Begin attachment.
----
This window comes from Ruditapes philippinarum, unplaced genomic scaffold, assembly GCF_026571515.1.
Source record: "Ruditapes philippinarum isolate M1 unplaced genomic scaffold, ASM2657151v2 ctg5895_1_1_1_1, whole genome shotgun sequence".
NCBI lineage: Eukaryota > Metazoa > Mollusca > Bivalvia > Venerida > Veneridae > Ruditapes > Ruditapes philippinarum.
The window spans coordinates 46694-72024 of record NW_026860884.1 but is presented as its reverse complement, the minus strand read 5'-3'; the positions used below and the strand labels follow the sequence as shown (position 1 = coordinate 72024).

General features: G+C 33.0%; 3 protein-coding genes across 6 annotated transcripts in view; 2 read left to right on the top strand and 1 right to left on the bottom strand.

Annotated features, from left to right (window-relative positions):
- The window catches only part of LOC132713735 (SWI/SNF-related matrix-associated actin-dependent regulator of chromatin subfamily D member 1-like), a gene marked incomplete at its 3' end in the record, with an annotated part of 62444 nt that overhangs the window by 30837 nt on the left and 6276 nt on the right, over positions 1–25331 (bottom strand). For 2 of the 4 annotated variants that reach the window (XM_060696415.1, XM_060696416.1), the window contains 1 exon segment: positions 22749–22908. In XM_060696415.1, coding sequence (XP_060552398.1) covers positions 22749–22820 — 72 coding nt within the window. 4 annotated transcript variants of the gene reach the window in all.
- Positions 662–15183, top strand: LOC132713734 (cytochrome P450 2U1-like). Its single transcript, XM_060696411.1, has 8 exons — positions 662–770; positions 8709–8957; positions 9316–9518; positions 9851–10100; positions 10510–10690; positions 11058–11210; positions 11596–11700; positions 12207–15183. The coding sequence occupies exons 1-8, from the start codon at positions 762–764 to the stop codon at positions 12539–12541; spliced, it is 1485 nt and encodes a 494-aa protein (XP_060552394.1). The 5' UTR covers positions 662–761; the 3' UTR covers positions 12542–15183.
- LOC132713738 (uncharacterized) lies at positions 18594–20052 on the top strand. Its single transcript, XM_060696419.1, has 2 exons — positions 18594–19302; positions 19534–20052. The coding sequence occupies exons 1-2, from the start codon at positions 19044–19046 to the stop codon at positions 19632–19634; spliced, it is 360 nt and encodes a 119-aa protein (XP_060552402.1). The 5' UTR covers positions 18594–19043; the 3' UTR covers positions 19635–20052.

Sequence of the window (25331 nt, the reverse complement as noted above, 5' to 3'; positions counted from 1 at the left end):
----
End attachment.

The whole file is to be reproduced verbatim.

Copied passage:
This window comes from Ruditapes philippinarum, unplaced genomic scaffold, assembly GCF_026571515.1.
Source record: "Ruditapes philippinarum isolate M1 unplaced genomic scaffold, ASM2657151v2 ctg5895_1_1_1_1, whole genome shotgun sequence".
NCBI lineage: Eukaryota > Metazoa > Mollusca > Bivalvia > Venerida > Veneridae > Ruditapes > Ruditapes philippinarum.
The window spans coordinates 46694-72024 of record NW_026860884.1 but is presented as its reverse complement, the minus strand read 5'-3'; the positions used below and the strand labels follow the sequence as shown (position 1 = coordinate 72024).

General features: G+C 33.0%; 3 protein-coding genes across 6 annotated transcripts in view; 2 read left to right on the top strand and 1 right to left on the bottom strand.

Annotated features, from left to right (window-relative positions):
- The window catches only part of LOC132713735 (SWI/SNF-related matrix-associated actin-dependent regulator of chromatin subfamily D member 1-like), a gene marked incomplete at its 3' end in the record, with an annotated part of 62444 nt that overhangs the window by 30837 nt on the left and 6276 nt on the right, over positions 1–25331 (bottom strand). For 2 of the 4 annotated variants that reach the window (XM_060696415.1, XM_060696416.1), the window contains 1 exon segment: positions 22749–22908. In XM_060696415.1, coding sequence (XP_060552398.1) covers positions 22749–22820 — 72 coding nt within the window. 4 annotated transcript variants of the gene reach the window in all.
- Positions 662–15183, top strand: LOC132713734 (cytochrome P450 2U1-like). Its single transcript, XM_060696411.1, has 8 exons — positions 662–770; positions 8709–8957; positions 9316–9518; positions 9851–10100; positions 10510–10690; positions 11058–11210; positions 11596–11700; positions 12207–15183. The coding sequence occupies exons 1-8, from the start codon at positions 762–764 to the stop codon at positions 12539–12541; spliced, it is 1485 nt and encodes a 494-aa protein (XP_060552394.1). The 5' UTR covers positions 662–761; the 3' UTR covers positions 12542–15183.
- LOC132713738 (uncharacterized) lies at positions 18594–20052 on the top strand. Its single transcript, XM_060696419.1, has 2 exons — positions 18594–19302; positions 19534–20052. The coding sequence occupies exons 1-2, from the start codon at positions 19044–19046 to the stop codon at positions 19632–19634; spliced, it is 360 nt and encodes a 119-aa protein (XP_060552402.1). The 5' UTR covers positions 18594–19043; the 3' UTR covers positions 19635–20052.

Sequence of the window (25331 nt, the reverse complement as noted above, 5' to 3'; positions counted from 1 at the left end):